In DTU RoboCup, mobile robots have to score points by driving through an obstacle course and completing certain tasks of various difficulty. As the robots must be autonomous, they can't be controlled by humans or by other external means, they must complete the track on their own. A black tape line on the floor defines the basic course.
Aske Olsson and I always wanted to participate in the competition with a home built robot. But what should the robot be like? Definitely, the most sane design decision would be to have regular wheels and rotate them with motors for locomotion, and then add a bunch of sensors to the platform. This is indeed the approach that nearly all other competitors use. So if we were to get some attention, we had to either create a superb conventional mobile robot that could compete with the others, or come up with something radically different. We selected what seemed to be least painfull at the time.
One day the idea emerged: why not move about as a snake does? That would indeed be radical, even cool, and we wouldn't have to mess with powered wheels and the steering could be implicit in the snake motion. As time went by we developed the idea, brought components and designed and ordered the controller board. An important milestone was when we got Futaba RC to sponsor us with servos. The servos would otherwise have been the most expensive items on the budget.
Early cardboard prototype and controller board
As we got nearer the day of the RoboCup competition, we managed to get under considerable time pressure. We had to do the construction, assembly and programming in less than a week. But thanks to coffee, rotary debuggers and high motivation we probably had our most productive couple of days there.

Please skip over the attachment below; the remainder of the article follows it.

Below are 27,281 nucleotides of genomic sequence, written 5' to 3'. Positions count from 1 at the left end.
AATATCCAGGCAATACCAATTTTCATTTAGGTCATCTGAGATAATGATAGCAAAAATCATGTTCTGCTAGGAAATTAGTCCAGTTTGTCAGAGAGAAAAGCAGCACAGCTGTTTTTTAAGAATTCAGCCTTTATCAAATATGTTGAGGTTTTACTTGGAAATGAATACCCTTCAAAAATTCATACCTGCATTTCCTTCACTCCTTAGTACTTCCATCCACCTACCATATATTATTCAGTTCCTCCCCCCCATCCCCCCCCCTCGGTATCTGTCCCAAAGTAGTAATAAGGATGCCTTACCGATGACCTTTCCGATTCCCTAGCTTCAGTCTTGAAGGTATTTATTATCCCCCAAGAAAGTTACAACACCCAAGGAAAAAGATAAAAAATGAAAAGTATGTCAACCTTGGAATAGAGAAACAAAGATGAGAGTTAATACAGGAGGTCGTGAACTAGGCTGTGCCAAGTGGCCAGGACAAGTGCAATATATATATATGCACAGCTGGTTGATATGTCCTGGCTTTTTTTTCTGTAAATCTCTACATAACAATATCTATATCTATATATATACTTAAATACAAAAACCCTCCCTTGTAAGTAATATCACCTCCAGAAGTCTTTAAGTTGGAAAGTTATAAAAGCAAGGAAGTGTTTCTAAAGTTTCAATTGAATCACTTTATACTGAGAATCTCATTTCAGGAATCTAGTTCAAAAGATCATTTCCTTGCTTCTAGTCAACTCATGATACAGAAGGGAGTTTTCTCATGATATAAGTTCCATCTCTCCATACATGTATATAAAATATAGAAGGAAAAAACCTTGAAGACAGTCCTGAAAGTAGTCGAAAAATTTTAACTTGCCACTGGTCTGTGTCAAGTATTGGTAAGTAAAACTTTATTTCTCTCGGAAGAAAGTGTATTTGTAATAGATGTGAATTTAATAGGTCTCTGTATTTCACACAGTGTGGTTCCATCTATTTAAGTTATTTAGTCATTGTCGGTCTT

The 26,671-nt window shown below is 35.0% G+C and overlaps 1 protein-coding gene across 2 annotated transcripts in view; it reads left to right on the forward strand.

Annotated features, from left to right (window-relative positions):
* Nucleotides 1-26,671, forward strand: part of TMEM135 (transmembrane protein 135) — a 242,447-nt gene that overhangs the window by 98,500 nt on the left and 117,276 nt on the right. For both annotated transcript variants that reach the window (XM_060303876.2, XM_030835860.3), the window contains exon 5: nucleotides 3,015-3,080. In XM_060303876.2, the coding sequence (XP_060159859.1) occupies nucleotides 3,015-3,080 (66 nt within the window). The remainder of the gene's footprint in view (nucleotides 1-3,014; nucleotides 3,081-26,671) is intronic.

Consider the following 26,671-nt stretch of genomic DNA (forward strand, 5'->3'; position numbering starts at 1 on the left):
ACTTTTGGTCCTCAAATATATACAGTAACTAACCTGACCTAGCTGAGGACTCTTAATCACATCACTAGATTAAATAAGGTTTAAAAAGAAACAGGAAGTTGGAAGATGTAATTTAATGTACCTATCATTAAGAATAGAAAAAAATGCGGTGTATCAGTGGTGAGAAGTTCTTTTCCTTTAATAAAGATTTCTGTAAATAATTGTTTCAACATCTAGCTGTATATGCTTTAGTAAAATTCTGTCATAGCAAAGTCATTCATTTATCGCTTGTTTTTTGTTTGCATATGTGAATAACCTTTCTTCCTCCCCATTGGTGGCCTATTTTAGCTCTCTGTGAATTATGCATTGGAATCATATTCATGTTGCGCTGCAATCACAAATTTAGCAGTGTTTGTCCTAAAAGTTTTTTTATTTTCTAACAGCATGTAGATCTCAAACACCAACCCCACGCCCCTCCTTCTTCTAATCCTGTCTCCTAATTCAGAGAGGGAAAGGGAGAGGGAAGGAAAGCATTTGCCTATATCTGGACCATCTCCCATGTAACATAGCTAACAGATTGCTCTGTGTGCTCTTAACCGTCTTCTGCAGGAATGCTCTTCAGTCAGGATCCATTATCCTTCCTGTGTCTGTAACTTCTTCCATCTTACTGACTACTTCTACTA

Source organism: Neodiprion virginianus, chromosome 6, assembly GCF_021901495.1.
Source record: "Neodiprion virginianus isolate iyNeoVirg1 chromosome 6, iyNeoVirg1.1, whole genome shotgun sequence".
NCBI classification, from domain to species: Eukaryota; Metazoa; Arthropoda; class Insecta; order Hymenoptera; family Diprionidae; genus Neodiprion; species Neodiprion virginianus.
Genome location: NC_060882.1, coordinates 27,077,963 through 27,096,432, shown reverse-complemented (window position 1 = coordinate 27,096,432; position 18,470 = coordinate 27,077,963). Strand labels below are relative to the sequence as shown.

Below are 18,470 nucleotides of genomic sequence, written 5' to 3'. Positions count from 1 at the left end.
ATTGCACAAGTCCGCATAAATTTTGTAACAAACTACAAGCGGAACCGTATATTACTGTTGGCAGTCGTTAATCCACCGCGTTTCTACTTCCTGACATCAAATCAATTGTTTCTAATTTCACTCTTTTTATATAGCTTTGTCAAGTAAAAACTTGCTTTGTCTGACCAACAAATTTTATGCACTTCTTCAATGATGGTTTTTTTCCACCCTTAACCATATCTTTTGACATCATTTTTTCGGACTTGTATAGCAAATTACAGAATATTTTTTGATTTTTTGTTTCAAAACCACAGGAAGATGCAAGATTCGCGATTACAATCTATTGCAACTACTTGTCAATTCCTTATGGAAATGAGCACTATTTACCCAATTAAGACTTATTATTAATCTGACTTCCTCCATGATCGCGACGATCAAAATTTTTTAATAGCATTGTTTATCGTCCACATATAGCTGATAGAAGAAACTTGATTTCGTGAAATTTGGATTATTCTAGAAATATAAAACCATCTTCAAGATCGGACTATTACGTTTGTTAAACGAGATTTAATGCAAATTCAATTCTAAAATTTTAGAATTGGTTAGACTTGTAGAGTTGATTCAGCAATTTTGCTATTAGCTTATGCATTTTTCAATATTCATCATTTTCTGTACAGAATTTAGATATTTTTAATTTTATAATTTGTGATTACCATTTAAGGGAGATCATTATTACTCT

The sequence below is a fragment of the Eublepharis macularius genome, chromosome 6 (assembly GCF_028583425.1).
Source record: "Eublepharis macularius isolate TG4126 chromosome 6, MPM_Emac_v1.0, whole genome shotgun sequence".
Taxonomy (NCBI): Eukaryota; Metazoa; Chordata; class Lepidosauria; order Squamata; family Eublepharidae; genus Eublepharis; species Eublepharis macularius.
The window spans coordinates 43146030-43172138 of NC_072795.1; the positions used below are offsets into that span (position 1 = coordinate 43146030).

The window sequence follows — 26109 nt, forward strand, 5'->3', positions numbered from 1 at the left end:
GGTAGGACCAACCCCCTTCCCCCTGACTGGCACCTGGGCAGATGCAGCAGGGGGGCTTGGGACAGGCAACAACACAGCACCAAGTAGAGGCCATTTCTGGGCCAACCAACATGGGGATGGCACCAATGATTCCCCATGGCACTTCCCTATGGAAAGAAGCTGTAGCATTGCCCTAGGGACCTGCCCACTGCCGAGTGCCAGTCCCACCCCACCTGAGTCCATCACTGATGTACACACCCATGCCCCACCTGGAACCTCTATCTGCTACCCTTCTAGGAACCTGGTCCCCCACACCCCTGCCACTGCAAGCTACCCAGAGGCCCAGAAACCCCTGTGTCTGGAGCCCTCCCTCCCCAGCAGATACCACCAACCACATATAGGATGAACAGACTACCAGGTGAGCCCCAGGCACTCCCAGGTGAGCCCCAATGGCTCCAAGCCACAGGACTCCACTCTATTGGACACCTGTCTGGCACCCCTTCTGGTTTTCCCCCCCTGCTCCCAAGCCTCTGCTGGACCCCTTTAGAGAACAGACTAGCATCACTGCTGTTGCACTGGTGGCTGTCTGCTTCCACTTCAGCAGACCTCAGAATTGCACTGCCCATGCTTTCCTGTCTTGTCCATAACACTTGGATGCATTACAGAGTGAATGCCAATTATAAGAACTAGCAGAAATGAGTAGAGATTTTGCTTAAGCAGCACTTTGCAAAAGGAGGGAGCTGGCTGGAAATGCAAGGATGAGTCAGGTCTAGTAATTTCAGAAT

The evening before the RoboCup qualification we had just gotten the thing assembled and wired, which meant that tenths of kilobytes of mostly untested code had to be ironed out. That was extremely stressing, because we had to perform the next day, and the entire AVR microcontroller programming with 8 channel PWM generation, timers, interrupts, AD conversion, fix point math, motion control etc, all just had to click.
The morning before qualification the entire system was up and going, except that the algorithm for following the black tape line was still not working properly. The robot would frequently loose the line, and facing time pressure, we had to give up following the line. But we really needed to score one single point to qualify, which meant getting the robot to pass through a guillotine gate within a time limit. So we went for straight snake motion and the aiming principle. Thanks to a good share of luck, we pulled it off, in the second try.
SickSack at DTU RoboCup 2007
Having passed the qualification was a big relieve and gave us one more day of work before the final competition. That extra day was mostly spend improving the software, but it was surprisingly difficult to get the line following algorithm up and going in a stable manner. The following video shows a test of an early not-yet-perfect version, where the robot just about fails passing through the guillotine gate in time:
After further improvements, we got the line following fixed and working pretty well. We were ready for the competition! The following video is of the first competition round:
First round went pretty much as expected, although the robot fell off the ramp to the right, which was not intended. Second round had a more interesting end:
Well, SickSack got three points, which was enough for 13'th position out of 15 participants. But we got the Best Design and Effects award which we appreciate a lot!
Lars Ole Pontoppidan and Aske Olsson after receiving the Best Design and Effects award at DTU RoboCup April 12th, 2007